To investigate the relationship between selection of the Wa-1 allele and aneuploidy severity, a quantitative measure of karyotype-dependent selection was developed. As previously reported, the CWW F2 is a complex swarm of aneuploids of various karyotypes . This swarm does not match the predicted outcome of triploid meiosis, presumably due to lethality differentially affecting these karyotypes . The expected frequency of each genome content class was calculated previously (see Figure 2C in ). For each genome content class, the ratio of expected-to-observed frequencies (Figure 3A) was used to calculate the aneuploidy selection index (ASI) (see Material and Methods for details) (Figure 3B). Negative and positive values for ASI indicated overrepresentation and underrepresentation of a class relative to the expected frequency, respectively.
To test the biological significance of the ASI, we examined the relationship between ASI and seed production in the CWW F2 population. Both the percentage of plump seed (as an estimate of seed viability) and the total number of seed produced by each of the CWW F2 individuals were recorded (Figure 4A). Their relationship with ASI was determined by regression analyses (Figure 4B). Both regressions were highly significant (p-value = 0.0002 for seed viability and <0.0001 for seed counts). This demonstrated that ASI is a biologically relevant measure correlated with the viability selection acting upon aneuploid classes and predicts the strength of viability selection in the next generation. Thus, ASI represents an excellent early indicator of karyotype-modulated viability selection.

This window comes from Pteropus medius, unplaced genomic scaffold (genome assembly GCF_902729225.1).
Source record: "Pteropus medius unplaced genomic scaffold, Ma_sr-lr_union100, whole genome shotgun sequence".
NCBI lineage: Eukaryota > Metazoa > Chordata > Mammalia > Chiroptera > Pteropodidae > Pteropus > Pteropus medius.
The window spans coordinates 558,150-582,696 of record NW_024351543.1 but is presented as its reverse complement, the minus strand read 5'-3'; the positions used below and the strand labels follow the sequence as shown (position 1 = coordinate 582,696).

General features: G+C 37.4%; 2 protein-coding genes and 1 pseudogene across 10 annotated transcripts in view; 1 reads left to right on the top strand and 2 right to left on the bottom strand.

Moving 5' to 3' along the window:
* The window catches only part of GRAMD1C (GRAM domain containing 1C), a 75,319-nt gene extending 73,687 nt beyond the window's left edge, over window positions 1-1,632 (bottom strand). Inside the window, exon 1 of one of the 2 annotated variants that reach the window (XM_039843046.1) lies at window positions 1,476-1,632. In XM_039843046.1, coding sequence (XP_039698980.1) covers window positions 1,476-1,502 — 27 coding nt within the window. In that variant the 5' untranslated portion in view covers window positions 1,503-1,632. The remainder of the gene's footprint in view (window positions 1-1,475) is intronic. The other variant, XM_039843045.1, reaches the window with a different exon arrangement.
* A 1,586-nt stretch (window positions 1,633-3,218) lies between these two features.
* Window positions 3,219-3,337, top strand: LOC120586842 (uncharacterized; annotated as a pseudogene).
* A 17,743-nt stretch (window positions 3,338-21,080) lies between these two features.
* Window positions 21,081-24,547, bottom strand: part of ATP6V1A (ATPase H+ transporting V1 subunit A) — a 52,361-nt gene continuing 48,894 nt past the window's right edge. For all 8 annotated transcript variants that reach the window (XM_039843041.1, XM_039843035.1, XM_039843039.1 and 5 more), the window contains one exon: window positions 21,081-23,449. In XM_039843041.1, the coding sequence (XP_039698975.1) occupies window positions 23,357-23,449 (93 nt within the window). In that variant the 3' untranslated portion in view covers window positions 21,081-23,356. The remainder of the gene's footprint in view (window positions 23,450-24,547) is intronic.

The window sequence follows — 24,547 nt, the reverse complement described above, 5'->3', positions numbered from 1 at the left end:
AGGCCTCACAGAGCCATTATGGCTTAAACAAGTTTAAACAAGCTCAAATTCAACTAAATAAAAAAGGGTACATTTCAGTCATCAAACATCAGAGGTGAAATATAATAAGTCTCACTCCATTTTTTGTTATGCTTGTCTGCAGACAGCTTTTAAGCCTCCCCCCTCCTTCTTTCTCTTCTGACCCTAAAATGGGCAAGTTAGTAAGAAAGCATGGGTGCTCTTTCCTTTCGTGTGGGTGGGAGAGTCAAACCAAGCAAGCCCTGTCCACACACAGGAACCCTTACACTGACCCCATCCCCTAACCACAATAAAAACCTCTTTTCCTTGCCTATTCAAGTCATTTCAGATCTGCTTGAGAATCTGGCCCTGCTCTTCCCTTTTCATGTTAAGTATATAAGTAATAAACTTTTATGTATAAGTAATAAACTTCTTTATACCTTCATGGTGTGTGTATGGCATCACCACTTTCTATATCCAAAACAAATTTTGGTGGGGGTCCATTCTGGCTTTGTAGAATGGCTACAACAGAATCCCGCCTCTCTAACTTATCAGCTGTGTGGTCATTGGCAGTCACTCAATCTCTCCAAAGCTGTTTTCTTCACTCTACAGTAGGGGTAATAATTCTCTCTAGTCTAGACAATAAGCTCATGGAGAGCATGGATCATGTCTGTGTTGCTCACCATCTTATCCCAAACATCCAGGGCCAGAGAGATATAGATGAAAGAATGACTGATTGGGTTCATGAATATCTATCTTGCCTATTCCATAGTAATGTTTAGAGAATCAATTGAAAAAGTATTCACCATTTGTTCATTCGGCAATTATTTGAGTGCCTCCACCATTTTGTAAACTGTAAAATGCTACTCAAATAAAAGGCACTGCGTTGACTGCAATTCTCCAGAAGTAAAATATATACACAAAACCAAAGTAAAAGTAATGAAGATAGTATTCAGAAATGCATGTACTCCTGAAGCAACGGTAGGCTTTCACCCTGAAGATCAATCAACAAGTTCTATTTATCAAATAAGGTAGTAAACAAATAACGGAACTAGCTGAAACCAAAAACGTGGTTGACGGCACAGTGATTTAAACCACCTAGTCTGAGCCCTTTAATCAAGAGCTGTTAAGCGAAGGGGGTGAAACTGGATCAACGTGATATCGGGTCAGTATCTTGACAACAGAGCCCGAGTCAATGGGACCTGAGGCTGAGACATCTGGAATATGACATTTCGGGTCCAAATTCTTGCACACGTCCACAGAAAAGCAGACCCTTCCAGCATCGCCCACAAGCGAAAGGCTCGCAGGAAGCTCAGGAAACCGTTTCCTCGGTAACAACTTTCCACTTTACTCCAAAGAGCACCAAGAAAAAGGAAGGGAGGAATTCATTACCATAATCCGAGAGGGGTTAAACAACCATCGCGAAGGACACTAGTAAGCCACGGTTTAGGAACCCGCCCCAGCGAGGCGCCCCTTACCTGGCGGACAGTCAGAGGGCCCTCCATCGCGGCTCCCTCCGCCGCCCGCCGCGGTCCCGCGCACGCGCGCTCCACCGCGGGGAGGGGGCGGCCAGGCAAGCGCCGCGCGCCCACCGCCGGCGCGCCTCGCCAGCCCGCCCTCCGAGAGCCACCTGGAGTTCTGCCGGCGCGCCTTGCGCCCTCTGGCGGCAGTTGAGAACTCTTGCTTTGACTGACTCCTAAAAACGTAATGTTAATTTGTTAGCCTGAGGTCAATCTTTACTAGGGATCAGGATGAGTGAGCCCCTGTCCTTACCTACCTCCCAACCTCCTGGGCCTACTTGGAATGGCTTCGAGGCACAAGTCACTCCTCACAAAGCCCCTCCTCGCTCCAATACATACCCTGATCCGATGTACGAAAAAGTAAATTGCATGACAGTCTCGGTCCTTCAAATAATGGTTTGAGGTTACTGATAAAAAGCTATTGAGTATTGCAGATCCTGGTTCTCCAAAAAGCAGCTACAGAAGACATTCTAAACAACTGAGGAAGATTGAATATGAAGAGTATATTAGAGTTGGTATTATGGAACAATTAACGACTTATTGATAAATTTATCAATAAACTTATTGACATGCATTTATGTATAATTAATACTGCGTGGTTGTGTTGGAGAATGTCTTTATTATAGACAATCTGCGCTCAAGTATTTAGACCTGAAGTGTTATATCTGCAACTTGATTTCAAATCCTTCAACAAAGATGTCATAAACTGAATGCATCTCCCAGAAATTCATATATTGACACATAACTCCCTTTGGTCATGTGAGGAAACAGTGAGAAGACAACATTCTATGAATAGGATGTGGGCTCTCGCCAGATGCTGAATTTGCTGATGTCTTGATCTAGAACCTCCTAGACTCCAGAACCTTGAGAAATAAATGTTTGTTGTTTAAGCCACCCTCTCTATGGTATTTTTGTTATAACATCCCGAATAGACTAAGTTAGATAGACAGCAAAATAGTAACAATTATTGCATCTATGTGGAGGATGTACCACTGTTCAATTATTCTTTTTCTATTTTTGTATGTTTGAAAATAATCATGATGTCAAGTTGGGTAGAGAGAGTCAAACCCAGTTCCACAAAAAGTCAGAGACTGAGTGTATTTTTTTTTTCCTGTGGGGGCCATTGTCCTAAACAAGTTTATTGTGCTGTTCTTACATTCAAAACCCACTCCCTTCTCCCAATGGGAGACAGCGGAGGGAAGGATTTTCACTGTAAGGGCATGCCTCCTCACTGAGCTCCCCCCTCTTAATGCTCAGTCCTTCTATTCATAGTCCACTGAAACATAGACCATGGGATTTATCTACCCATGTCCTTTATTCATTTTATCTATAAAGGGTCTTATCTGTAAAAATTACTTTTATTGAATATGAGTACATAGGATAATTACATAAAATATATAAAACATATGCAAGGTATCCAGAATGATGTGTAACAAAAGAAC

(A) For each individual in the CWW F2 population, total number of seed (top panel) and percentage of plump seed (bottom panel) were recorded. Data for all individuals in the same genome content class were pooled, and mean values were calculated (bars). Standard errors are indicated.
(B) The relationship between ASI and total seed number (top panel) or percentage of plump seed (bottom panel) was estimated by regression analysis. Both regressions were significant, and p-values are indicated.
Genotype at SDI Is Associated with the Strength of Selection in the Triploid Swarm
To test whether the Wa-1 allele at SDI could be linked to increased survival of aneuploid individuals, the relationship between marker genotype and ASI was investigated by regression analysis. The percentage of Wa-1 allele at three markers, all located at the bottom of Chromosome 1 were significantly associated with ASI (Table 1). The most significant association between genotype and ASI was found at MN1.2 (Figure 5). This association was consistent with a role for SDI in modulating the viability of aneuploids.
Analysis of the Relationship between Marker Genotype and ASI in the CWW F2 Population
For each ASI value, the mean percentage of Wa-1 allele (gray dots) and corresponding standard errors (bars) are presented. No standard error could be calculated for classes containing only one individual. A regression curve was calculated using each individual independently, and the regression was significant (p-value < 0.0001, R2 = 0.16).